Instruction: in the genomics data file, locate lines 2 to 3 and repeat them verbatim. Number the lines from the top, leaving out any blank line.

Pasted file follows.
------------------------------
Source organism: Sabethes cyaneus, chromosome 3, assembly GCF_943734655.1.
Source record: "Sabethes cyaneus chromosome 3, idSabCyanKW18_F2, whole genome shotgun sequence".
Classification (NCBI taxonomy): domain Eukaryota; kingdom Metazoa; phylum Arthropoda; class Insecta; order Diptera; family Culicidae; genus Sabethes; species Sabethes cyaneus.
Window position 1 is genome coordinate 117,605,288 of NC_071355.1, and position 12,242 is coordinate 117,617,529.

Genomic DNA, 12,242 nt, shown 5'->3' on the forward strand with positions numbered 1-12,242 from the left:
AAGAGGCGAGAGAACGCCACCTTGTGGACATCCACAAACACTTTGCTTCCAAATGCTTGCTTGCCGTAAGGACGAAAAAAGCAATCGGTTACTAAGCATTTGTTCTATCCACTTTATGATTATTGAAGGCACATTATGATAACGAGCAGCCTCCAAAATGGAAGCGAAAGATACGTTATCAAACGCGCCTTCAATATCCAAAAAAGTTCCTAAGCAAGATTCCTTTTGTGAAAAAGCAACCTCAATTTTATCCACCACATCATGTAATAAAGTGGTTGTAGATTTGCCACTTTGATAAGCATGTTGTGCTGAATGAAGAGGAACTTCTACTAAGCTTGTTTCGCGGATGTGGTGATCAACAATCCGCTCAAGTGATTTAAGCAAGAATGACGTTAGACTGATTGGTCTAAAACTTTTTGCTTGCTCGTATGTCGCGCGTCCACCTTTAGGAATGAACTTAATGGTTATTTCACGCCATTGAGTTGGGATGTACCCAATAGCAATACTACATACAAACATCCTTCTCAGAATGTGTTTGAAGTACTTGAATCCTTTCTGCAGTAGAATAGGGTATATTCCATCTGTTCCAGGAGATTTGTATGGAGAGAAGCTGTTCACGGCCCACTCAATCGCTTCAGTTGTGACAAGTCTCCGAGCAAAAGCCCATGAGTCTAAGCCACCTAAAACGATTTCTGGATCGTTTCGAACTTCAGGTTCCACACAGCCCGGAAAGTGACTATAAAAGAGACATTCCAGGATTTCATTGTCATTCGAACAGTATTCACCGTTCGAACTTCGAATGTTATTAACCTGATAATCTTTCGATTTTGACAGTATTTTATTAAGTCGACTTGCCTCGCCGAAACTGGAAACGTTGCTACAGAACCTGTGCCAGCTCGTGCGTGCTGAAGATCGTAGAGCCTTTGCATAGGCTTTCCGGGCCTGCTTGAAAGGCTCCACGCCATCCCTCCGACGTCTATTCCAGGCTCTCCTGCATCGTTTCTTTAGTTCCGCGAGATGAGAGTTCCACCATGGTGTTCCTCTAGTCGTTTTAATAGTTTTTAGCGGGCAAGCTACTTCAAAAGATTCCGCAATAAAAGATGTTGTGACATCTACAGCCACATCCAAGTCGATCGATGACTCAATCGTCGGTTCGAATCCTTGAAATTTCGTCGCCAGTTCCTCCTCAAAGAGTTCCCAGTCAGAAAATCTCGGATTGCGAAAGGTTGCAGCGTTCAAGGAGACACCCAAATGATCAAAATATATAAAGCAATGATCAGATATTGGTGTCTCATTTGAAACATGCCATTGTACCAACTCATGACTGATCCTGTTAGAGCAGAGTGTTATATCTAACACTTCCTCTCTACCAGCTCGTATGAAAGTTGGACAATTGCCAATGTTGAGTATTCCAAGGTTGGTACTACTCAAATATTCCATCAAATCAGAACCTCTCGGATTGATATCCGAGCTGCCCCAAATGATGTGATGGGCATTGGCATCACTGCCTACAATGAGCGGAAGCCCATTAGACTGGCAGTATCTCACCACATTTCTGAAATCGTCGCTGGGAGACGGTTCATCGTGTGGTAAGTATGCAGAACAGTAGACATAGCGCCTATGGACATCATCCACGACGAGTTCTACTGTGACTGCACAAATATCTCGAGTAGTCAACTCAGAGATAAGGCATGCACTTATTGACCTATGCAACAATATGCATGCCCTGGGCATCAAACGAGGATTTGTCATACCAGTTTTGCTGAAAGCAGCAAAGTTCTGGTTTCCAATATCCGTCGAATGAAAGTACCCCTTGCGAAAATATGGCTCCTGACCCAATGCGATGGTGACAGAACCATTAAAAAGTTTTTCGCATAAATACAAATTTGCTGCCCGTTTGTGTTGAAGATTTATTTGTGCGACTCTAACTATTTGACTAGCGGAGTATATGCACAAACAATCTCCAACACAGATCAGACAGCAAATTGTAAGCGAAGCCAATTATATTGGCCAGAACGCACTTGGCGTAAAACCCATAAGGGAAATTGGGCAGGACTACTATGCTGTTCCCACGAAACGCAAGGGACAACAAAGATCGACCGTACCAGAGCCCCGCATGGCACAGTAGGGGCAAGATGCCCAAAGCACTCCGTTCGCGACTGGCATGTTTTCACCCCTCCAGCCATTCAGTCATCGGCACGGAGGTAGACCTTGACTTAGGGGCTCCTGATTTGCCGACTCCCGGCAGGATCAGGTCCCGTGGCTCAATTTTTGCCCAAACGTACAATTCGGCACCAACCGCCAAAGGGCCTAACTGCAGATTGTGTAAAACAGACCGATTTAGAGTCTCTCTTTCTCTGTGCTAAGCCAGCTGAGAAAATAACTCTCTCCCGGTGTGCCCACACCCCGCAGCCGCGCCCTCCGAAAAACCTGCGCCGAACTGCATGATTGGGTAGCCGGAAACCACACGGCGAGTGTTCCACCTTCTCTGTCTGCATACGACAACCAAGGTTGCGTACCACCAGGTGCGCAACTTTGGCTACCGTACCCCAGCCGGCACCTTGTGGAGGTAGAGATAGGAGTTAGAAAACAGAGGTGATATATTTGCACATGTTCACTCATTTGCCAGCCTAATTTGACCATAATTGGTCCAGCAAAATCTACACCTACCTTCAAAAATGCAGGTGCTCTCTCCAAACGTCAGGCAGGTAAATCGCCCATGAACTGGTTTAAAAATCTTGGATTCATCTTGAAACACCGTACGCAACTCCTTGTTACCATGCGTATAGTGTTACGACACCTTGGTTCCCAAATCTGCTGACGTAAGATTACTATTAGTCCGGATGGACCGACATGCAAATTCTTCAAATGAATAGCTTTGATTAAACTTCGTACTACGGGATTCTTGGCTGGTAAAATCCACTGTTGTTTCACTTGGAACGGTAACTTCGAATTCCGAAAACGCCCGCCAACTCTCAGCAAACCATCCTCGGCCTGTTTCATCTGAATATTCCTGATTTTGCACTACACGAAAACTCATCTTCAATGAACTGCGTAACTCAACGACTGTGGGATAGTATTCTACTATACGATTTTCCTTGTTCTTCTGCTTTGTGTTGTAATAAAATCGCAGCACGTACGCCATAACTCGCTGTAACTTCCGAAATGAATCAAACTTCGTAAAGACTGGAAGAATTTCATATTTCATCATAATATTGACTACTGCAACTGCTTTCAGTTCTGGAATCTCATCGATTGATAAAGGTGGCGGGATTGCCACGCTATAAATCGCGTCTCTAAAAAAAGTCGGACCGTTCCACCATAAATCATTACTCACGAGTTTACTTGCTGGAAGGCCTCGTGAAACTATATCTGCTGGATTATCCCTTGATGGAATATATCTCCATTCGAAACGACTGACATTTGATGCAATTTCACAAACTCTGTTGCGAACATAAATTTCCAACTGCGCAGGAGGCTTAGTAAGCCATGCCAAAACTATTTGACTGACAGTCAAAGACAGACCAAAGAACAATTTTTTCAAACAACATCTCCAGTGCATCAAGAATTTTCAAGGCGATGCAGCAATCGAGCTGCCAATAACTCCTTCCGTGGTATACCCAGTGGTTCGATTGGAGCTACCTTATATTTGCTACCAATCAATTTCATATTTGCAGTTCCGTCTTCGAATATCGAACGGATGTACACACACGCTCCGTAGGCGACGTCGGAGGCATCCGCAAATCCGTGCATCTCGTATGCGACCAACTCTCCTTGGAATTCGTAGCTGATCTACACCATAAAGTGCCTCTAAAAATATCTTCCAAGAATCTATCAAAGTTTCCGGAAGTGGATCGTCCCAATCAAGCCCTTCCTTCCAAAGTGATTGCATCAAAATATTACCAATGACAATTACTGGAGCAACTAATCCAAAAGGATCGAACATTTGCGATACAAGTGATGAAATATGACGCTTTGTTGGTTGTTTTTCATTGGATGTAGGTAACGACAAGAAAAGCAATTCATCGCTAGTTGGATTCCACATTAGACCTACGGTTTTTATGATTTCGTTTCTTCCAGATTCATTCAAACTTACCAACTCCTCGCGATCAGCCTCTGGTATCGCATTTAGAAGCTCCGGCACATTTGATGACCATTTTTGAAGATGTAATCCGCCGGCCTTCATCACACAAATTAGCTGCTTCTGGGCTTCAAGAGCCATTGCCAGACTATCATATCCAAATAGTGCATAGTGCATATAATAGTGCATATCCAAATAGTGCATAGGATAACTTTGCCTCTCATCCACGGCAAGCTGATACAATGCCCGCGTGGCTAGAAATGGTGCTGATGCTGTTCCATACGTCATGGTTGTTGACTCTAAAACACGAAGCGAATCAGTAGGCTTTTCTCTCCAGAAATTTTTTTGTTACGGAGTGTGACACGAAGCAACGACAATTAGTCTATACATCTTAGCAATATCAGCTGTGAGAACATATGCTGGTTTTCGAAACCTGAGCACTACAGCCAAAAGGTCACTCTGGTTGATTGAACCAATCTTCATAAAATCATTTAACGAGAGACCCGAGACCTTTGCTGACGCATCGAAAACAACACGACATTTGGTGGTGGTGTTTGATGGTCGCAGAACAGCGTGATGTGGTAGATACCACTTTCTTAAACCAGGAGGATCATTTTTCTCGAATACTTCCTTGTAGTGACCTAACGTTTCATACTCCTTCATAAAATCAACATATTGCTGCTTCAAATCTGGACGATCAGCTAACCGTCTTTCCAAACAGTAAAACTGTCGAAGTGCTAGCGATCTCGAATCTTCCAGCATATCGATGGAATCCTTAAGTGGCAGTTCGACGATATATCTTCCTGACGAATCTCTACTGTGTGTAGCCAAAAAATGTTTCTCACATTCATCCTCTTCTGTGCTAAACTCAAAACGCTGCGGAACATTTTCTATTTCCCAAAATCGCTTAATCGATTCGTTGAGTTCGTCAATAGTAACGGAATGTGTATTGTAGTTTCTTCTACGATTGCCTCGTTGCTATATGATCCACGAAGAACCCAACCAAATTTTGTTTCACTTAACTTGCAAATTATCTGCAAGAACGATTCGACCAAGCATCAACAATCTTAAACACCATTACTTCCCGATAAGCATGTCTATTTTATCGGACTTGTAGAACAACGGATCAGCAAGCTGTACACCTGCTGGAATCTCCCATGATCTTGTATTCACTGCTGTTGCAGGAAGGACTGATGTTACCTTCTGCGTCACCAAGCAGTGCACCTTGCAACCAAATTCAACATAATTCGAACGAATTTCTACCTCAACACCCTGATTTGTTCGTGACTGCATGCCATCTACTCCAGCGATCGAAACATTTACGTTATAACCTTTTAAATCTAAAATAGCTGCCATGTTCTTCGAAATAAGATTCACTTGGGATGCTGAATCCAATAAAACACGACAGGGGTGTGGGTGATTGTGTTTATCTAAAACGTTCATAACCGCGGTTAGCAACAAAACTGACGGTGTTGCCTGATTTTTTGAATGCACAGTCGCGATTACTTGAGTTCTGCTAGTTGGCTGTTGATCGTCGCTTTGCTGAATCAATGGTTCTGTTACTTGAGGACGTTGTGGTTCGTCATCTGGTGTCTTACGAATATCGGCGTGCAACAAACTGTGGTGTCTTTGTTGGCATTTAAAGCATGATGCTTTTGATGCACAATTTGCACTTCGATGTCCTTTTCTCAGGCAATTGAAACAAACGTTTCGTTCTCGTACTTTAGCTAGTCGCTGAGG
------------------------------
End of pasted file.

Source record: "Sabethes cyaneus chromosome 3, idSabCyanKW18_F2, whole genome shotgun sequence".
Classification (NCBI taxonomy): domain Eukaryota; kingdom Metazoa; phylum Arthropoda; class Insecta; order Diptera; family Culicidae; genus Sabethes; species Sabethes cyaneus.